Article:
Résumé Builder: Lark Voorhies

Lark Voorhies played proto-fashionista Lisa Turtle on Saved by the Bell
Saved by the Bell (Screen: NBC / Netflix)

Lark Voorhies may be best known for her work as Lisa Turtle, the most stylish student at Bayside High on Saved by the Bell. What has she been up to since graduating from the series?

Name

Lark Voorhies played Bayside’s resident fashionista Lisa Turtle on Saved by the Bell. Her character originated during the Miss Bliss season and stuck around through the end of the series’ original run, though she did make guest appearances on the other iterations of the series.

Summary

As the fashionista, Lisa Turtle symbolized the importance of gossip and less scholarly pursuits. Lisa’s no dummy though: she can read a room, doesn’t shy away from a challenge, and even attempted to start her own fashion line in later seasons.1 Somehow she managed to avoid getting overly entangled in Zack’s schemes, offering further proof that she was the best of the main characters in the series. Lisa Turtle is my spirit guide.

Recent Experience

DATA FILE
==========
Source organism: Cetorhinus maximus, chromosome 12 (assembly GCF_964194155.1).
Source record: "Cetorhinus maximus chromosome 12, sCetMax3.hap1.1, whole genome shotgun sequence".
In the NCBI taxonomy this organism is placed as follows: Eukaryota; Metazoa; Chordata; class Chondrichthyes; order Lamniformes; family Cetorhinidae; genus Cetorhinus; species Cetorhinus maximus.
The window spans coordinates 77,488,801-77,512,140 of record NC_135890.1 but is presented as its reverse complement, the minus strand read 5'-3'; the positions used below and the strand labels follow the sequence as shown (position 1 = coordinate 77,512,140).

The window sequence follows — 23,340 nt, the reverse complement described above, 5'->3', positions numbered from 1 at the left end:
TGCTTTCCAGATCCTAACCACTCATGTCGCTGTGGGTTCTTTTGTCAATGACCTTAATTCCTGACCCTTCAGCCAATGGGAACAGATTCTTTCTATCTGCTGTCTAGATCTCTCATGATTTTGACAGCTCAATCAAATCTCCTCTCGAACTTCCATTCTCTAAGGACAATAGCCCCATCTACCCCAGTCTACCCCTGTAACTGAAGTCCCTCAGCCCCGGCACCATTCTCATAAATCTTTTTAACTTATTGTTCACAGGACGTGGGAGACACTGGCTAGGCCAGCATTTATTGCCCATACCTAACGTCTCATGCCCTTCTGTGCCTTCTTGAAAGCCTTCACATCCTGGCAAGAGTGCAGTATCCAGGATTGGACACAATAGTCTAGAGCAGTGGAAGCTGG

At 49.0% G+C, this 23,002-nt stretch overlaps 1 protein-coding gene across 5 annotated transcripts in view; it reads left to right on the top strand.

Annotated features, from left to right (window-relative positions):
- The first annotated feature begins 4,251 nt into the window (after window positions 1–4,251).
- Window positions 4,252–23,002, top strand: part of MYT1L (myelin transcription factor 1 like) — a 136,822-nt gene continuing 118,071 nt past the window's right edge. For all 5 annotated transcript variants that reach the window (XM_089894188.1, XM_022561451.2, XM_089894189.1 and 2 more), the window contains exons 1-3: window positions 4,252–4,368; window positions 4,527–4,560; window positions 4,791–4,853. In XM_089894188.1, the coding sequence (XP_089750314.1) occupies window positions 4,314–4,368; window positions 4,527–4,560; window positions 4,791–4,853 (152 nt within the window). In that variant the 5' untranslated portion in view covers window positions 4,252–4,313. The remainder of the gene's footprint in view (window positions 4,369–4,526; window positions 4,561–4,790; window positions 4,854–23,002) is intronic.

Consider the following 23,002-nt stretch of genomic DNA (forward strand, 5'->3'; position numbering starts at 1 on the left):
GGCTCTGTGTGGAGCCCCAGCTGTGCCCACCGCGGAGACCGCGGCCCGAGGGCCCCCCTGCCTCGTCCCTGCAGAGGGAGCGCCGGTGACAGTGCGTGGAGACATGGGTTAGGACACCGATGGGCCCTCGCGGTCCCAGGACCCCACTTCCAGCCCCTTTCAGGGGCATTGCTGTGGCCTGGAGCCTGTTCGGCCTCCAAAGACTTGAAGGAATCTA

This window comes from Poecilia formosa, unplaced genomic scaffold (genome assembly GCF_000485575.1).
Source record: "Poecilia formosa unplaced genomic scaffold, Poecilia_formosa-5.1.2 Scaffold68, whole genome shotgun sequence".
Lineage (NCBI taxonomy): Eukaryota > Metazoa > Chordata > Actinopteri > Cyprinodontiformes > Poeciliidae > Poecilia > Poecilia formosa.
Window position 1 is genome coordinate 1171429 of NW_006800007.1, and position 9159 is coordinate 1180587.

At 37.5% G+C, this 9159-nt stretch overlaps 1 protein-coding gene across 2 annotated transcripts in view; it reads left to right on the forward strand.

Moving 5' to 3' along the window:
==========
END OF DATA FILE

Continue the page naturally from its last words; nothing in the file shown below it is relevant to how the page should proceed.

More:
Following the end of Saved by the Bell, Voorhies had several guest and bit parts on several series. Most of her long-term work could be found on daytime dramas, specifically Days of Our Lives (1993-94) and The Bold and the Beautiful (1994-95, 2004). She took a break from 2002-2008, returning to more bit roles and some voice work on Robot Chicken.

Other Roles

In 2012, Rich Juzwiak at Gawker shared his obsession with Lisa Turtle when she was interviewed following a questionable make-up job. Rumors about facelifts and bipolar disorder started to swirl, which is kind of a downer. The good news: she’s working as a writer and an independent film producer.

Though her career is not as prolific as those her co-stars had post-Saved by the Bell, Lark Voorhies portrayal of Lisa kept the show grounded to maintain some semblance of reality and kept the series watchable.

  1. Results may vary.  

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About Mike McComb 656 Articles

Mike has been writing about TV online since 2008, when he started the blog WTF Little House on the Prairie? The blog was a project to practice writing about television analytically prior to getting an MA in Television-Radio-Film from Syracuse University, or as he likes to call it “TV Camp.” After a lengthy stint at TVLatest, Mike wanted to launch a site that brought in classic TV, diamonds in the rough, and the shows everybody watches. E-mail: mike@whatelseison.tv